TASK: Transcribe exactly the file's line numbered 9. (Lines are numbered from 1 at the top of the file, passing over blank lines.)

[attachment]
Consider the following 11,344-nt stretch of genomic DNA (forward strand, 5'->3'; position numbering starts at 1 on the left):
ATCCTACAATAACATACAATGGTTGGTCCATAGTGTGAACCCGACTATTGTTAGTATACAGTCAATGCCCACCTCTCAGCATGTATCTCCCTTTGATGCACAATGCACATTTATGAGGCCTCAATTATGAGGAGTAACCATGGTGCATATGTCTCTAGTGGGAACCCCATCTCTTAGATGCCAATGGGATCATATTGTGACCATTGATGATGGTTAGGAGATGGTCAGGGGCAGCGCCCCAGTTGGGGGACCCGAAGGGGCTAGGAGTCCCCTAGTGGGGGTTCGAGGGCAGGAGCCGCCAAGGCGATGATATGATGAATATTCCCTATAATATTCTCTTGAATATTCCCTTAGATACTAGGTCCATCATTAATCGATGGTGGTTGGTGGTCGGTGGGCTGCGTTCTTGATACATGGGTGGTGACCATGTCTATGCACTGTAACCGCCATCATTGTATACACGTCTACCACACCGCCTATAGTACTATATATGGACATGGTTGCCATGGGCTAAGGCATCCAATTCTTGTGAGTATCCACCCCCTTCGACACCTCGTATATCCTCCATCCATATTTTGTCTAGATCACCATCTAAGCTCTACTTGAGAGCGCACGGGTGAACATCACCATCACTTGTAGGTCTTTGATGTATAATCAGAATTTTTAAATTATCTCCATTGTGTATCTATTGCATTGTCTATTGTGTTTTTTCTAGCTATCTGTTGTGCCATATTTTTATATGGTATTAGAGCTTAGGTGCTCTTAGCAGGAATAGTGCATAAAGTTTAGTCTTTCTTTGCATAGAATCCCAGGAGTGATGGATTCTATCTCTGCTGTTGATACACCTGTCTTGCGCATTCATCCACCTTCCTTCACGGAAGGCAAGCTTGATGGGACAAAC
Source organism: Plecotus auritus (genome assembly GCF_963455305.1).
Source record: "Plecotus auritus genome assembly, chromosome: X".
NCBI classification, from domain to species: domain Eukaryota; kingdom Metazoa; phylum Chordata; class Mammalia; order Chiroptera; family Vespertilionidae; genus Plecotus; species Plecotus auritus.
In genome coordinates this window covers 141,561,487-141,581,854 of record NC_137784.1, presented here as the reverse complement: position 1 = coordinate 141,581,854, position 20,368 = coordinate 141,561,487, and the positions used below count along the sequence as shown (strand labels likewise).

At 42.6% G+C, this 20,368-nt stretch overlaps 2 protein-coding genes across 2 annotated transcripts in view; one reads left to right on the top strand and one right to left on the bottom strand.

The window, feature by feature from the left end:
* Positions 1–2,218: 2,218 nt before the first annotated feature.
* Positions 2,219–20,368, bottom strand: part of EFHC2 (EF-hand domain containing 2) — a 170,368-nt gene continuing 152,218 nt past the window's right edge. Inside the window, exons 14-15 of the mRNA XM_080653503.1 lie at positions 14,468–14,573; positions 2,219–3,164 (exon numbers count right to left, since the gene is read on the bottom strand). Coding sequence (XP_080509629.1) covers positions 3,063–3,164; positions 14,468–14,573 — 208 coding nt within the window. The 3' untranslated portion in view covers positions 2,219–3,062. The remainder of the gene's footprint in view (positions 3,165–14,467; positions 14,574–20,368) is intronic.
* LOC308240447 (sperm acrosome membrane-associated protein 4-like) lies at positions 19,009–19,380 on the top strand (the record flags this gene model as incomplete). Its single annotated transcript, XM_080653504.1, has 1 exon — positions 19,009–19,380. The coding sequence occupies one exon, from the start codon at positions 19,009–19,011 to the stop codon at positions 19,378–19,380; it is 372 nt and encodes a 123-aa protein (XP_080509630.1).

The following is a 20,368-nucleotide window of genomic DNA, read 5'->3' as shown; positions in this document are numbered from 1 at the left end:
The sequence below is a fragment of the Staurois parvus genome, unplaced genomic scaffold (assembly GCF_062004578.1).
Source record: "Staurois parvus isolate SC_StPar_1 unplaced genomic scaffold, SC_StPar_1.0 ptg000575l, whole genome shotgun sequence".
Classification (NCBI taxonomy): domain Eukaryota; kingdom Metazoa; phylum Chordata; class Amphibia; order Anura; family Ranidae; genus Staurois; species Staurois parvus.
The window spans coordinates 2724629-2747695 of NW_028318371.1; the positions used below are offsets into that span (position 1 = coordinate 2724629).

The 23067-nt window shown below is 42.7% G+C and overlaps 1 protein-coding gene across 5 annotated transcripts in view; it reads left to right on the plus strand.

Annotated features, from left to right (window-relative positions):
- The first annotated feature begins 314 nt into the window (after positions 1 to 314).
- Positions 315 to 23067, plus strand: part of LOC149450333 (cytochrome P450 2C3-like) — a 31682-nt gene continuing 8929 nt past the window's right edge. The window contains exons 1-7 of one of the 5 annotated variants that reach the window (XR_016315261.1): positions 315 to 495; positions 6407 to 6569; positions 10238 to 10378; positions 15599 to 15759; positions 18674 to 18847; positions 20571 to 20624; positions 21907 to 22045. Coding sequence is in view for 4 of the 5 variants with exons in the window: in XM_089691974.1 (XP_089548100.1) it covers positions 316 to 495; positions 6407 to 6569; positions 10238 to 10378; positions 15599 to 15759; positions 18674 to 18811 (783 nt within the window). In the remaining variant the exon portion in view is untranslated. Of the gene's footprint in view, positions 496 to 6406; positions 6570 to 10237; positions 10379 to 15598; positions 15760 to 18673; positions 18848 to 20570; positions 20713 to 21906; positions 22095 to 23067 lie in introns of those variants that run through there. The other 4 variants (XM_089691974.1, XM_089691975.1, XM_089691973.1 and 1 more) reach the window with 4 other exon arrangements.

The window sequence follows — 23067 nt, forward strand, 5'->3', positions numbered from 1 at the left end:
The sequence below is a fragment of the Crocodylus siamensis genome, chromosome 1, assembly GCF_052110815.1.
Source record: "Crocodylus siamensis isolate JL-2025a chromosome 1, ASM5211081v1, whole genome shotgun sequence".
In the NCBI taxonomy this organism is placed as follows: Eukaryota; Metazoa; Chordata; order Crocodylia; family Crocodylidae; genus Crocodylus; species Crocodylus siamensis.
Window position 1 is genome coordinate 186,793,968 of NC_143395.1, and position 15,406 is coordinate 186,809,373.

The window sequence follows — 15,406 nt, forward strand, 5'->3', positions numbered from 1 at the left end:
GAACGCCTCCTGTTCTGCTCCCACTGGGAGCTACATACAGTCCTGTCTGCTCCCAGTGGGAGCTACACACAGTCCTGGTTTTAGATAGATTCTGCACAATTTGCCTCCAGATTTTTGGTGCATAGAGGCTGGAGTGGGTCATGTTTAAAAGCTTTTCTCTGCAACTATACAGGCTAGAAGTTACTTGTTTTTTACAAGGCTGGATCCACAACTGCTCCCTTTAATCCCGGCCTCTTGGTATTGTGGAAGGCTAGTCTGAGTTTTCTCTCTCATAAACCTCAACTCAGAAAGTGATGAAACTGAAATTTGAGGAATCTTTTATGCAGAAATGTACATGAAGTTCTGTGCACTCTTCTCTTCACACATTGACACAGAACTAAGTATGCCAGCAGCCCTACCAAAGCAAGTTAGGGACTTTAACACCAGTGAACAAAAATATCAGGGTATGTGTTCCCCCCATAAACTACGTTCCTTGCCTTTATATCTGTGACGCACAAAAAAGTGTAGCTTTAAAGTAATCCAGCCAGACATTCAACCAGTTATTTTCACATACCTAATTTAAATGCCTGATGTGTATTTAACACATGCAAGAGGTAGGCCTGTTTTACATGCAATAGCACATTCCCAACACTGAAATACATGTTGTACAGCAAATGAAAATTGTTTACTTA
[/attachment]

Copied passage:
* Positions 1–2,218: 2,218 nt before the first annotated feature.